Blood memory: Anishinaabemowin on the Road to Niagara

I couldn’t believe it. I thought to myself: “How the hell did I end up here?” I was sitting in a room with a bunch of people that I looked up to, and we were asked to introduce ourselves before we started sharing some ideas. I chose to introduce myself in Anishinaabemowin, and I messed it up. In front of everyone. It was embarrassing, but not enough to discourage me.

“Bangi Anishinaabemowin” – I know a little bit of Ojibwe.

Prior to that meeting of political minds, we had been to a pipe ceremony earlier in the day on the outskirts of Niagara. The pipe ceremomy started at 7:30 that morning, led by Manitoba elder Harry Bone. Bone described the protocols in Anishinaabemowin and later explained the importance of the pipe ceremony. While he was speaking in the language, I couldn’t help but pray. For the first time in my life, I prayed that I could learn the language. The older that I get, the more that I realize how important language revitalization is to our communities.

The thing that has surprised me over the last week (on the road to Niagara caravan) was how much I can actually remember the language. My favorite part of the whole trip was being able to travel to various Anishinaabek communities to meet the people, and to hear the stories/ceremonies being spoken in the language.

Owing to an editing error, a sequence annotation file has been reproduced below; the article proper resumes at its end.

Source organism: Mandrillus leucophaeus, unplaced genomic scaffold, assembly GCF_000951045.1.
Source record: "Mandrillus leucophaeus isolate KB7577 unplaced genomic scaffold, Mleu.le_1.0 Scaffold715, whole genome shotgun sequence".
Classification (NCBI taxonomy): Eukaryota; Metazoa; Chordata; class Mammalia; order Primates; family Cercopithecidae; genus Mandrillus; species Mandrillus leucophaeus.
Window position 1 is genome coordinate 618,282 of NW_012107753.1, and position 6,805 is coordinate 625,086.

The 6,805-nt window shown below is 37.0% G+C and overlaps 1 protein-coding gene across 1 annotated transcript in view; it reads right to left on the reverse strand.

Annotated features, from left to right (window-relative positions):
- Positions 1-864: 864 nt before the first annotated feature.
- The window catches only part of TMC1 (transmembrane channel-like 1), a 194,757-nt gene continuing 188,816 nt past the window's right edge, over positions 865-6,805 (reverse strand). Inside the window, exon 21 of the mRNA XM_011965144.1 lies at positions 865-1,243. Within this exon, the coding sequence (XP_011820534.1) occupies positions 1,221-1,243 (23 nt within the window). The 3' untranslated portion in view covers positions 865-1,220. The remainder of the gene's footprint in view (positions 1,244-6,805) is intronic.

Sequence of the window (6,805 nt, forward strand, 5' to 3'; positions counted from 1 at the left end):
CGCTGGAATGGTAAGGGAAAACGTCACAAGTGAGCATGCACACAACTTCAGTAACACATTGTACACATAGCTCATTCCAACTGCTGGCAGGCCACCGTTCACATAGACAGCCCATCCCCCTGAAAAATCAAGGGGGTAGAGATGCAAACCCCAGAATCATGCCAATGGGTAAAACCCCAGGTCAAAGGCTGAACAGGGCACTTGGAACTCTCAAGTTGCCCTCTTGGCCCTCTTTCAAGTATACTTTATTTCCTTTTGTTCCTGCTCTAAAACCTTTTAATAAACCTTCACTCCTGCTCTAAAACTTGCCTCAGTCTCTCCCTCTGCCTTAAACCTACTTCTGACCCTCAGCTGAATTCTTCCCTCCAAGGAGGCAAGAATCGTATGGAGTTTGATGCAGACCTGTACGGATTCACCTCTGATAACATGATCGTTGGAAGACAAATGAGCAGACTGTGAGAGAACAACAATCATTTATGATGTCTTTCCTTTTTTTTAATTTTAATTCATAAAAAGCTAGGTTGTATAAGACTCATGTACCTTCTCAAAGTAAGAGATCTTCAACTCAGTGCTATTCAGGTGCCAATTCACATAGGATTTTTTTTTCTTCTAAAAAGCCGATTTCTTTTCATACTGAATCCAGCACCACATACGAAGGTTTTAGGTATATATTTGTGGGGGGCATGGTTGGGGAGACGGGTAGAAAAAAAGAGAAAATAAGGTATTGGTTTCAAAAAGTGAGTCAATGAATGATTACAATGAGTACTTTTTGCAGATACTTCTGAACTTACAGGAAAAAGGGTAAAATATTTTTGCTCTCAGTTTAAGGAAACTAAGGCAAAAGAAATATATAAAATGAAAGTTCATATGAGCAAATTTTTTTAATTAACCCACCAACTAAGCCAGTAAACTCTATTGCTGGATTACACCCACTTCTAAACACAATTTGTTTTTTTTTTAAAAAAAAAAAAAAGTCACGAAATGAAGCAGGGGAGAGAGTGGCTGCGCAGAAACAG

Hearing the language makes me feel like I’m at home.

When I was young, I would travel across the Salter bridge every weekend to visit my grandma. She would pray every night before bed and every morning when she woke up. I remember being around 4 years old and asking her at night, “what are you praying for?” She replied to me that she wasn’t praying for anything in particular, but that she was giving thanks. She didn’t have much, but every single day, she gave thanks for life.

On the weekends, she would pull out her bundle, light the smudge, and smoke her pipe. I would watch. And I would listen to her pray in the language. Its something that I miss as I no longer have that many family members that can speak fluently.

While we were out in Niagara, I had the chance to speak to Carson Robinson from Sagkeeng. He explained to me the proper pronunciation for Ndinawemaganadog (my relations). During that conversation I was telling him that I was going to make a legit attempt to learn the language. Despite knowing a little bit of the languauge, I am encouraged to continue making an attempt to learn as much as possible.

So if you’re out there, and your reading this: I want to be fluent, and I want to be able to read and write Anishinaabemowin. Don’t hesitate to start a conversation with me when you see me.

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